He has been struggling with a little bit of a nagging groin injury in camp, but it doesn't appear to be serious.
Biggest Question Mark
Who steps up for the departed Greg Trent? The top two guys on the depth chart are a duo who have yet to play a down of college football, so this is a BIG question mark.
Hoffman-Ellis has ascended to the top spot, and could be a revelation after his redshirt year -- he flew under the radar after only playing one year of high school ball and then heading off to junior college for a year. But it's undeniable that Hoffman-Ellis is athletic, a sideline-to-sideline player who possesses good enough size to battle inside, so if the team can survive the inevitable mistakes from him, it could be set at middle linebacker for some time.
Markle, a true freshman, might have something to say about that, however. He has ascended to the second team just 10 days into camp, and while he doesn't seem to have the same pursuit speed as Hoffman-Ellis, he is undoubtedly going to be strong at the point of attack, important when playing behind a suspect line. (How strong? Check these two videos of Markle lifting ... during his junior year.) Also, don't sleep on Ledgerwood, who saw limited action last season as a freshman.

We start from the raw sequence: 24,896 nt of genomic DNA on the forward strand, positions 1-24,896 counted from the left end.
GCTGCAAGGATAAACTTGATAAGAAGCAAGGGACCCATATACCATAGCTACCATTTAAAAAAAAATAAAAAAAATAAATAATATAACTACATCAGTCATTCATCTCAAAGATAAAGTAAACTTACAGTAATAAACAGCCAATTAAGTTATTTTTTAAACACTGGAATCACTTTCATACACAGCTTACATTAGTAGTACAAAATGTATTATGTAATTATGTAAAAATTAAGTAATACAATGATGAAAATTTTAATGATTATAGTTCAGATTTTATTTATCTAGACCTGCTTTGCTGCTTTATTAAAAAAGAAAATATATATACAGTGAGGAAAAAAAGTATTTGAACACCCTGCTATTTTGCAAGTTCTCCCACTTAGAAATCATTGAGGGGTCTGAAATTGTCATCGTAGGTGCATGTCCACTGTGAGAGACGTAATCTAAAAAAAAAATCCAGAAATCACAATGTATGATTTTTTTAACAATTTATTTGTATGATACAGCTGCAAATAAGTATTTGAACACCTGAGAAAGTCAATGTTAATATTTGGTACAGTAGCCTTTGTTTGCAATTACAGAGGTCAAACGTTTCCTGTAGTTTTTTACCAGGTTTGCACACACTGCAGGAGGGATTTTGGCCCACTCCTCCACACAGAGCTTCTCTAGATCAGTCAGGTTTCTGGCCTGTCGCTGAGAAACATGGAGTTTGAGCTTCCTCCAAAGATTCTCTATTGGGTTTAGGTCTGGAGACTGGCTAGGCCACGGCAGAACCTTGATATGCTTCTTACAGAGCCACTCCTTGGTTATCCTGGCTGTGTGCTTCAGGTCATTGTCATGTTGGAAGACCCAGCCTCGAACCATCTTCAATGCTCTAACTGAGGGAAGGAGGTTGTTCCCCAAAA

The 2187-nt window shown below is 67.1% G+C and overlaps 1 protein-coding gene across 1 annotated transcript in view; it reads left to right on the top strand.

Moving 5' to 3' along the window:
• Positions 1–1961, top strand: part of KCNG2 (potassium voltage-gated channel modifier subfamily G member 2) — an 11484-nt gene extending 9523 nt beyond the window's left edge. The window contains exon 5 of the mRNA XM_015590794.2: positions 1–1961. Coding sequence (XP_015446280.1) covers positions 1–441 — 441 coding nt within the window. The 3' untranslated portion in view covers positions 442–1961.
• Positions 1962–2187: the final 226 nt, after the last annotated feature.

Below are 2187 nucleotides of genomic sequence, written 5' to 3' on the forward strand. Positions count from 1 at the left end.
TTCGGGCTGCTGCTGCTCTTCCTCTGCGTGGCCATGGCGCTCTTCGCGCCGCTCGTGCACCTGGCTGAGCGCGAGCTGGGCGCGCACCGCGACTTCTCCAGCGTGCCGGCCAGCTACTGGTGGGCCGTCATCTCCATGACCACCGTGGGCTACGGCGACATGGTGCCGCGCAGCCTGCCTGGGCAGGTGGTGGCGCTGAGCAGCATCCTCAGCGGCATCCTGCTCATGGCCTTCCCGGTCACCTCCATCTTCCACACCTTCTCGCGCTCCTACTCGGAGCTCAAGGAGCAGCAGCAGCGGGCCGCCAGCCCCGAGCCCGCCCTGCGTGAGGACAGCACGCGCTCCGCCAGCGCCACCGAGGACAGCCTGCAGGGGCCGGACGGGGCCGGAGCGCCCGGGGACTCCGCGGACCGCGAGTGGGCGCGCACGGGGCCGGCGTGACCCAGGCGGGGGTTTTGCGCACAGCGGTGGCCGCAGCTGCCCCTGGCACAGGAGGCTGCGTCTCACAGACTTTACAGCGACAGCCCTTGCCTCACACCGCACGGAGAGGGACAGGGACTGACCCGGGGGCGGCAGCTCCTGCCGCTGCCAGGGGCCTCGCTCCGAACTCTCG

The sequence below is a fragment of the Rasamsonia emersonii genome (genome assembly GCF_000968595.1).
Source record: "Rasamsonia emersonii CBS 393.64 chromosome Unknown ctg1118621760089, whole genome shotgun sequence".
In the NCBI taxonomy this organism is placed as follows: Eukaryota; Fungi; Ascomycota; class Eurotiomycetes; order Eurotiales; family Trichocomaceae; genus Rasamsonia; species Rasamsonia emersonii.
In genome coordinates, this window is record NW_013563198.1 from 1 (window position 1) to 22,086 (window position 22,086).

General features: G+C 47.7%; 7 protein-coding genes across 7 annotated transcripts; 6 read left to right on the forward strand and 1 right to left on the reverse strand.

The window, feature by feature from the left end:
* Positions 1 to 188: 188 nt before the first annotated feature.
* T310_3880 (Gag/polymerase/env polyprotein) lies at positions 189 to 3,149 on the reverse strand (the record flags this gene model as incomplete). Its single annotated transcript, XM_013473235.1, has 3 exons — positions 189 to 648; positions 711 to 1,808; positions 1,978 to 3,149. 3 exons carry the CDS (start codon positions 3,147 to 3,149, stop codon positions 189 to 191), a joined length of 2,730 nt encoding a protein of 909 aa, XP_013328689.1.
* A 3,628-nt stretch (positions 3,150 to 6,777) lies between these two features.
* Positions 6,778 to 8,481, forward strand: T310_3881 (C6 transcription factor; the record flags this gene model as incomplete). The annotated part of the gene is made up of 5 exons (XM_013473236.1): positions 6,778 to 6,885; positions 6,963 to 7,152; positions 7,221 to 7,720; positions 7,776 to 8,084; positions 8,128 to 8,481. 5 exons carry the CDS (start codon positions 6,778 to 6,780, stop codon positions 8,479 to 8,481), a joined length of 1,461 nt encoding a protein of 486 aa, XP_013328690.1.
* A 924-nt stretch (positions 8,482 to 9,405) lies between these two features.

One of these guys is going to have to step up to fill Trent's void, not just in production, but in leadership.
Best Case Scenario
The defensive line is much improved, allowing these guys to do what they do best -- fly around and make plays. In stark contrast to last year, the front seven trusts each other and it shows: Mattingly is disrupting other teams' plans from all over the field, Stripling is finally over the injury issues that have plagued him so much, Hoffman-Ellis is a quick learner and a sideline-to-sideline maniac, and Louis Bland proves to be a valuable situational player. The rush defense is much improved, limiting opponents to "just" 4.5 yards per carry.
Worst Case Scenario
The defensive line is still not good (for whatever reason). The trio not only is consistently getting engaged by linemen, but they're once again in the position of not trusting each other. Gap assignments are forgotten, guys are trying too hard to make plays again, and 60- to 80-yard runs become the norm again. We look back on Andy Mattingly's career as one of the great disappointments in Cougar history. What could have been!
The defensive line is better, but still not good enough to allow this unit to fully realize its potential. However, after a year of the coaches being their ears, the trust in the system -- and each other -- is vastly improved, and the big gains are cut down thanks to assignment sound football. In fact, the linebackers are able to make a number of games look an awful lot like the Apple Cup, doing their part to bend but not break. Mattingly is back on the all-Pac-10 team.